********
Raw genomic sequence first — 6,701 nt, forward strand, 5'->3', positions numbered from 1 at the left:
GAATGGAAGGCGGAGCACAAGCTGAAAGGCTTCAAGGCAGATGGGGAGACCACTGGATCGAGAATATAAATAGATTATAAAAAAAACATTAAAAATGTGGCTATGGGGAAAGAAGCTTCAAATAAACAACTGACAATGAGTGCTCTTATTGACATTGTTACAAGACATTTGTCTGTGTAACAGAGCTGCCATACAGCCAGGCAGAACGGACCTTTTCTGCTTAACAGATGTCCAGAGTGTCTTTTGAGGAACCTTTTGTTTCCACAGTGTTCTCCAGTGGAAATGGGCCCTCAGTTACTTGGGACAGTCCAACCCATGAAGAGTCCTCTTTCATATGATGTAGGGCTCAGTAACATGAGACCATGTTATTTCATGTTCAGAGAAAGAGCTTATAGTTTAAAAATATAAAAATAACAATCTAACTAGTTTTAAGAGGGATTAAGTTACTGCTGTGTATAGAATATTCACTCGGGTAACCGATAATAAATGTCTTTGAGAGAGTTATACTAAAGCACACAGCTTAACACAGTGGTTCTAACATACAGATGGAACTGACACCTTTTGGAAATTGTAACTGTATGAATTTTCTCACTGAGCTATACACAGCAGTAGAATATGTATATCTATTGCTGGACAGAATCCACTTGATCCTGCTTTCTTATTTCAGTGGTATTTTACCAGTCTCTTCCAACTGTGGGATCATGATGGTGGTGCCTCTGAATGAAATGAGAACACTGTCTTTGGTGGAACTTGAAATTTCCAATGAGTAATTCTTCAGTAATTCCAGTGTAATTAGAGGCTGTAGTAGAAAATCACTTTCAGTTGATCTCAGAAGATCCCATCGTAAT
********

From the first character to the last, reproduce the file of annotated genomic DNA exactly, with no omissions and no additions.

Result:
Raw genomic sequence first — 6,701 nt, forward strand, 5'->3', positions numbered from 1 at the left:
GAATGGAAGGCGGAGCACAAGCTGAAAGGCTTCAAGGCAGATGGGGAGACCACTGGATCGAGAATATAAATAGATTATAAAAAAAACATTAAAAATGTGGCTATGGGGAAAGAAGCTTCAAATAAACAACTGACAATGAGTGCTCTTATTGACATTGTTACAAGACATTTGTCTGTGTAACAGAGCTGCCATACAGCCAGGCAGAACGGACCTTTTCTGCTTAACAGATGTCCAGAGTGTCTTTTGAGGAACCTTTTGTTTCCACAGTGTTCTCCAGTGGAAATGGGCCCTCAGTTACTTGGGACAGTCCAACCCATGAAGAGTCCTCTTTCATATGATGTAGGGCTCAGTAACATGAGACCATGTTATTTCATGTTCAGAGAAAGAGCTTATAGTTTAAAAATATAAAAATAACAATCTAACTAGTTTTAAGAGGGATTAAGTTACTGCTGTGTATAGAATATTCACTCGGGTAACCGATAATAAATGTCTTTGAGAGAGTTATACTAAAGCACACAGCTTAACACAGTGGTTCTAACATACAGATGGAACTGACACCTTTTGGAAATTGTAACTGTATGAATTTTCTCACTGAGCTATACACAGCAGTAGAATATGTATATCTATTGCTGGACAGAATCCACTTGATCCTGCTTTCTTATTTCAGTGGTATTTTACCAGTCTCTTCCAACTGTGGGATCATGATGGTGGTGCCTCTGAATGAAATGAGAACACTGTCTTTGGTGGAACTTGAAATTTCCAATGAGTAATTCTTCAGTAATTCCAGTGTAATTAGAGGCTGTAGTAGAAAATCACTTTCAGTTGATCTCAGAAGATCCCATCGTAAT